For today’s post, I thought I’d share a new piece I just finished. This piece started out with the decorated gold focal bead that I made awhile back. I loved how decorative it looked but wasn’t convinced that making an all gold necklace would be the way to go.Luckily, I later on acquired a deep, almost royal blue, set of French glass beads. These beads are from the late 50s and while pairing them off with different colored beads, I realized that gold would play wonderfully against the deepness of its blue. And that is how this necklace was born!
Friends, it’s a stormy start to the week. A change from the wonderful weather we had last week. When it’s nice out, it’s hard to sit inside and work but I did get some new pieces finished.
This first piece is a sautoir style necklace composed of lovely French glass beads from the 60s. I love this shade. There’s something very Mediterranean about it. And because it’s a sautoir, this can be worn long or looped twice around the neck. It’s quite a versatile piece.
The second necklace features bright red orange glass beads decorated with gold bead caps. The beads are also from France in the 60s.I really like the look of rosary style necklaces and this is my not completely asymmetrical take on that. These beads are a lovely lavender shade and its hard to see through the photo but they are a bit like crackle beads. These are vintage French glass beads from the 50s,Still keeping with the lavender color scheme, this necklace features some vintage opaque glass beads with decorative silver tone bead caps. I have a hard time working with the silver color, whenever I start a piece, my immediate instinct is to use gold (as you can see from the three preceding necklaces!). There’s something immediately accessible with gold though I’ve had a number of people ask me for pieces in silver. This necklace is one of my few attempts. Its simple but I like how it turned out. This encourages me to try to incorporate more silver colors in my work. Last point, I love that lavender goes well with silver and gold.
Here’s to a good week ahead of us!
Its late but since its still technically Thursday, I thought I’d go ahead and do a throwback post. I wanted to feature this necklace which was a particular favorite of mine. I found these beads (along with a group of others that I have to post soon) the last time I was at the Antiquities Brocante at Bastille in Paris. Loved ones of mine know how much I adore that particular brocante. I would literally go everyday and look at every single stall. I went so often that sellers started to recognize me! (Ah, those were the days! ) Funnily enough, I didn’t always find old beads there. Lots of other curios and antiques but not the old glass beads.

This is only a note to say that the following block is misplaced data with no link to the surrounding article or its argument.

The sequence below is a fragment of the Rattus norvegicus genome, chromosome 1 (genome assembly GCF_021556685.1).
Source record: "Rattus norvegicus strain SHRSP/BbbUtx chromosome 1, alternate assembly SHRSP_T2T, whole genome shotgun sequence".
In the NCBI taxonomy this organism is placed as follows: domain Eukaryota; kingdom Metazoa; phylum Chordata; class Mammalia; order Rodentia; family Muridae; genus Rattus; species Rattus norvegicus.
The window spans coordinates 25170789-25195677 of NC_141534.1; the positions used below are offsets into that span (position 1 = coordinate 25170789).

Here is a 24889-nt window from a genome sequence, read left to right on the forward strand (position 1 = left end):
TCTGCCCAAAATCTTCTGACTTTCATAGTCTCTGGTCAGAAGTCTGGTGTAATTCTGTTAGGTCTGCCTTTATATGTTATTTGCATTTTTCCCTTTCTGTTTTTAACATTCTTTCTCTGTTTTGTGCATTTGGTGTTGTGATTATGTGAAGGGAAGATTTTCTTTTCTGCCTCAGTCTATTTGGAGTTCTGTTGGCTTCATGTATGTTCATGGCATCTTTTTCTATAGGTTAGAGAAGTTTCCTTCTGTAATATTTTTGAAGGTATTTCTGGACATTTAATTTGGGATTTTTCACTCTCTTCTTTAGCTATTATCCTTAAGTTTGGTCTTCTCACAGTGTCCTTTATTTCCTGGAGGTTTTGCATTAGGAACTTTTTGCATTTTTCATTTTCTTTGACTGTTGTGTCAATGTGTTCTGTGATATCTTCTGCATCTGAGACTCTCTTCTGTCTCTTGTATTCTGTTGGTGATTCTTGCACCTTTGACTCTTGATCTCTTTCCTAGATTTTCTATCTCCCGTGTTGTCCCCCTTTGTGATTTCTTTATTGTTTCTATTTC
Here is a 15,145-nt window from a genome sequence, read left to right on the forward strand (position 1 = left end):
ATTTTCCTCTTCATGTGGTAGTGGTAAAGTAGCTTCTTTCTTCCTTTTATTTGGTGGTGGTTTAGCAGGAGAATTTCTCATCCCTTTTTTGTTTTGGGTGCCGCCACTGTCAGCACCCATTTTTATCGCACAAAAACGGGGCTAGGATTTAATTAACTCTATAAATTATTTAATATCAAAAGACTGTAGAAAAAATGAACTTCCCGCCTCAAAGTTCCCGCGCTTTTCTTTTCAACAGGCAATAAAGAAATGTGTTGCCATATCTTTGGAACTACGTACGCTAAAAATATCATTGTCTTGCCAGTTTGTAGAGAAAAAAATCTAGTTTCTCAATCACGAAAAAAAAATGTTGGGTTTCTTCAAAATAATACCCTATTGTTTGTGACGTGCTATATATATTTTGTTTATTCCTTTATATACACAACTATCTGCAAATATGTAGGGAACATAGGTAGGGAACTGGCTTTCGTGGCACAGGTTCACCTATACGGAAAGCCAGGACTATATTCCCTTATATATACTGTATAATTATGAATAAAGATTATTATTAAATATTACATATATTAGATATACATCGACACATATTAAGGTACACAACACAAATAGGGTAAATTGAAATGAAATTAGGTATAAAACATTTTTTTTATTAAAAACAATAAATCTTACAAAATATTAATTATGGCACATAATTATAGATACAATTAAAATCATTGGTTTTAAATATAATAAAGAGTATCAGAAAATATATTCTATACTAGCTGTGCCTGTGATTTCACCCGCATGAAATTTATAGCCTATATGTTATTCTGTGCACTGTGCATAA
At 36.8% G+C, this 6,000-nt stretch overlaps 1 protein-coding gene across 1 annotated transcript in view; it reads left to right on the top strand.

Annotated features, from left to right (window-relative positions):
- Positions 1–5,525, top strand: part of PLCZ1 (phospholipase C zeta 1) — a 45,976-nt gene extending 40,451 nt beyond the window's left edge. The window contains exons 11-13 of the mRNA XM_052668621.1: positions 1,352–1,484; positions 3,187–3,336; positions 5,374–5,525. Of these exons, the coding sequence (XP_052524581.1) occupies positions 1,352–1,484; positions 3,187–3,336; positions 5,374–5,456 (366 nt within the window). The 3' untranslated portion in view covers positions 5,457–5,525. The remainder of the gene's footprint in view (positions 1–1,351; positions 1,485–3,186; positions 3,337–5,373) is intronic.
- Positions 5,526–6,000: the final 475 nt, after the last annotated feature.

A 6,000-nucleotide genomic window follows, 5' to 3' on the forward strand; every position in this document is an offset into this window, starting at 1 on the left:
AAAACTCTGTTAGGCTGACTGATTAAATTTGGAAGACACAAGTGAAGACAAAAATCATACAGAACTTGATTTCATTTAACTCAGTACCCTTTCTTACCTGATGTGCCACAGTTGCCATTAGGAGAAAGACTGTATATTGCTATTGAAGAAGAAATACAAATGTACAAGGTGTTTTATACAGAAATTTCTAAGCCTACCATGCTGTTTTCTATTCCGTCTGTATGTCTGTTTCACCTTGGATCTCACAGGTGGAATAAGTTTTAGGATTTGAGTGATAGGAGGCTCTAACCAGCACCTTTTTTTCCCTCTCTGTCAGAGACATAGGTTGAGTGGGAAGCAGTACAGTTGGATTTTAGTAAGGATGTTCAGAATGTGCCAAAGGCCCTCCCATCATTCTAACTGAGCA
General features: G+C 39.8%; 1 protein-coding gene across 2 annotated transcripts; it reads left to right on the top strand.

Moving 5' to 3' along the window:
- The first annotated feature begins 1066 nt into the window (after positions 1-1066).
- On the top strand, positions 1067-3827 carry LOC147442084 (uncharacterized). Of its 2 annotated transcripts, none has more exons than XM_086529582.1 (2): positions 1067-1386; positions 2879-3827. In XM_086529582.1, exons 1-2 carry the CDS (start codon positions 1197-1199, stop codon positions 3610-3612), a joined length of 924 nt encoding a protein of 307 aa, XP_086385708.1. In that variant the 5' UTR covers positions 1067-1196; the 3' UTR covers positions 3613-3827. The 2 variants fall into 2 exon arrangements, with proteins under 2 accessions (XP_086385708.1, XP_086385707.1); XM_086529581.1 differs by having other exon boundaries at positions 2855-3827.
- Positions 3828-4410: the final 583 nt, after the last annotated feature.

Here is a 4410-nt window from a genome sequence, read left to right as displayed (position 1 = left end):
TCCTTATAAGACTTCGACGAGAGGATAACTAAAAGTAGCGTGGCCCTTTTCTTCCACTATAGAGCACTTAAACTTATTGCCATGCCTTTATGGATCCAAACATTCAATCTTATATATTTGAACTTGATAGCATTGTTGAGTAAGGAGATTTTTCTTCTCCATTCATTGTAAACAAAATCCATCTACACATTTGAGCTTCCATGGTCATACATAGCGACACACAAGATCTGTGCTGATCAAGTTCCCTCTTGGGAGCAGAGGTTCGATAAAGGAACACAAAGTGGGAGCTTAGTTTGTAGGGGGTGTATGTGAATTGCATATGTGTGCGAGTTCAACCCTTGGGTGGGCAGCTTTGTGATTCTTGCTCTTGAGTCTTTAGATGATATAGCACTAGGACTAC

That last time, I wasn’t particularly looking for beads. Plus it was the last day of the fair so people were in a going home mood. Well, one seller probably in an effort to get everything out, laid out, casually, almost cavalierly, a handful of old beads just as I was passing by. You can just imagine how my heart jumped!! I started looking at them and as is my habit, asked if she had more. To my great surprise, she pulled out a boxful of them!!! They were a glorious mix of different colors and shapes. Some of them were still attached to the mandrel (the rod to which glass is attached when being made). It was an amazing find and I snapped it up. I even managed to get a bit of a deal since she was just about ready to pack up and leave.
Now, here’s the other funny thing about these beads. For the longest time, I thought they were Czech glass beads. They are very very similar in look. But it turns out they are French glass beads according to some research I came across recently. Aside from the Bapterrosses factory in Briare, French production was not as extensive as the Venetians or the Czechs but there was a small cottage industry of lampworkers who produced beads that bear a striking resemblance to those more popular beads. Most of these lamp work beads were produced in the 50s. So the beads on this necklace are French lamp work beads from the 50s.